CINCINNATI - Bonnie Esrig retired in January after 38 years with the IRS. For the last 18 months of her career, she just happened to be a manager in the Cincinnati unit at the center of the agency's scandal.
Esrig continues to speak out after she said it appeared two so-called "rogue" agents in her office, known as the Cincinnati Determinations Unit, were being set up to take the fall for targeting tea party and other conservative groups.
Esrig says she was embarrassed and horrified when IRS division chief Lois Lerner, who ultimately was in charge of the tax-exempt screeners in Cincinnati, refused to answer questions from lawmakers on Capitol Hill this week.
"I think that, for the general public, the fact that she refused to speak does taint the organization because it looks like there is something to hide," Esrig said.
For 18 months between 2011 and 2013, Esrig oversaw more than 100 agents in the Cincinnati Determinations Unit. The unit of more than 200 is at the center of a federal investigation into why agents singled-out tea party groups applying for tax-exempt status. Esrig says mistakes may have been made within the office, but she doesn’t believe politics motivated anyone.
"If -- and I don't believe there was malice -- but if there had been two ‘rogue' agents, it would have been identified and corrected far, far earlier," Esrig said.
We wanted to better understand the inside of the Cincinnati IRS office, so for 45 minutes Esrig helped us draw an organizational chart, starting at the top with Lerner and working down to Esrig's former boss here in Cincinnati, Cindy Thomas. Underneath Thomas, the organization is an absolute mess, and Esrig says IRS workers would have a hard time explaining this hierarchy.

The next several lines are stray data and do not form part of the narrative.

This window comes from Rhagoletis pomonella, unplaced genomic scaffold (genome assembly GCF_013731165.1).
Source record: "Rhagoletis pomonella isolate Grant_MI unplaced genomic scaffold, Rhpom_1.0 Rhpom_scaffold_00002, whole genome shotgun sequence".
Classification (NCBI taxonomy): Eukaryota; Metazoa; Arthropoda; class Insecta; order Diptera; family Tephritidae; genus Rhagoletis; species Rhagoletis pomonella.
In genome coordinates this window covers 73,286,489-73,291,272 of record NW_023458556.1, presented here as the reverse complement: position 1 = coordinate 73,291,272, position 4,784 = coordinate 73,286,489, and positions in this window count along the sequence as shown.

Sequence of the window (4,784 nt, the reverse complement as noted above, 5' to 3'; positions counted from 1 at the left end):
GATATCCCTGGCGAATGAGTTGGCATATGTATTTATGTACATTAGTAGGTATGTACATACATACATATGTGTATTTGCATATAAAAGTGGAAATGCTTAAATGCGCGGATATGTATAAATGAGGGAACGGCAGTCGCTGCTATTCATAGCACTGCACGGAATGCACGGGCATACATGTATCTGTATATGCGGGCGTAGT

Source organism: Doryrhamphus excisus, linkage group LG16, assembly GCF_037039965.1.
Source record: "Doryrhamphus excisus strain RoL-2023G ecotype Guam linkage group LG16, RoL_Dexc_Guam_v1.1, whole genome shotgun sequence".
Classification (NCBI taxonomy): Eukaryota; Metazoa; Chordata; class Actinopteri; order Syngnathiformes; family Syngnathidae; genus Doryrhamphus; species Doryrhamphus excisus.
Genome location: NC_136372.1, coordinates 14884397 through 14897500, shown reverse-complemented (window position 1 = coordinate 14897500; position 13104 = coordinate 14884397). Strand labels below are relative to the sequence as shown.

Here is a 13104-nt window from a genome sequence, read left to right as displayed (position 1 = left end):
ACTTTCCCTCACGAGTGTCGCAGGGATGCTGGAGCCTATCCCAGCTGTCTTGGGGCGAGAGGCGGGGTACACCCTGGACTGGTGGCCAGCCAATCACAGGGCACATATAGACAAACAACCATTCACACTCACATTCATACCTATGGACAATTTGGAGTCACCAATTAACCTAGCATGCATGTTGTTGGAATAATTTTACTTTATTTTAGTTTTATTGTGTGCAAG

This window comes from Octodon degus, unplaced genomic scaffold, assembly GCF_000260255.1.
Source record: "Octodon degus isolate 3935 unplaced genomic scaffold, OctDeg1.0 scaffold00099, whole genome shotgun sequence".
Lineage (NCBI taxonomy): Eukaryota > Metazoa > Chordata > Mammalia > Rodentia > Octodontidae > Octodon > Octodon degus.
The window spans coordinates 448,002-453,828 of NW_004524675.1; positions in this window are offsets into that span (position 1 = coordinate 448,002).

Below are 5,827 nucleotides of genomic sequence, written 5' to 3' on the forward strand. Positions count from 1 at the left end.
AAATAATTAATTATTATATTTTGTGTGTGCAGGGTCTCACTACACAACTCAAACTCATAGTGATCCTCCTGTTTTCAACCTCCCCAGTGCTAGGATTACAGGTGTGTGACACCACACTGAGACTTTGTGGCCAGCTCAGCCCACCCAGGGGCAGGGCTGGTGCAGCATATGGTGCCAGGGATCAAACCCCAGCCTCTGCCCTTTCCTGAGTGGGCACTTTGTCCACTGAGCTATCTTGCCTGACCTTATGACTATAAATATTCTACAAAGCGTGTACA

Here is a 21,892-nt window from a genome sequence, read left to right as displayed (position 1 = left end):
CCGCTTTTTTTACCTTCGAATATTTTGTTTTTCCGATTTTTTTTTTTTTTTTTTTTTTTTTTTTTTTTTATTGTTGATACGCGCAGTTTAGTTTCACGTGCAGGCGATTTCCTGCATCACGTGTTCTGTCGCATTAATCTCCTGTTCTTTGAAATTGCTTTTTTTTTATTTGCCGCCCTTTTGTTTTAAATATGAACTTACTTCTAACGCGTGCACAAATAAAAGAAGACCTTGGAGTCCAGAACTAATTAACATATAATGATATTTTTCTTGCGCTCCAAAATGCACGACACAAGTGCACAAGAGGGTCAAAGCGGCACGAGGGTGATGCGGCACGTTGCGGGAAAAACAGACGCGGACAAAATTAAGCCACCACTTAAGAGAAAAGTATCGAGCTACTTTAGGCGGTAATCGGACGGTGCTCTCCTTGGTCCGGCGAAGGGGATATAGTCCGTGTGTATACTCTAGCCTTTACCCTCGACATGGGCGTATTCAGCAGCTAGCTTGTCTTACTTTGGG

That, she says, is part of the problem.
Esrig says the Cincinnati office was “chaotic,” a place where jobs changed constantly and information struggled to flow up the chain of command. Internal emails from 2011 show IRS managers trying to work out the specifics for a list of criteria to flag incoming applications. Esrig believes managers were only trying to do good work and didn’t realize at the time what they were doing was wrong.
"I think it's an enormous misinterpretation. I think that because the workforce is so diverse, if somebody had been – hypothetically - doing something inappropriate, their co-workers would have picked up on it. Their managers would have picked up on it. There are too many people with different views to let something like that pass," Esrig said.
Esrig says investigators have not tried to speak with her. However, at least four men and women in her old office have been summoned to Washington, D.C., for interviews by a congressional committee.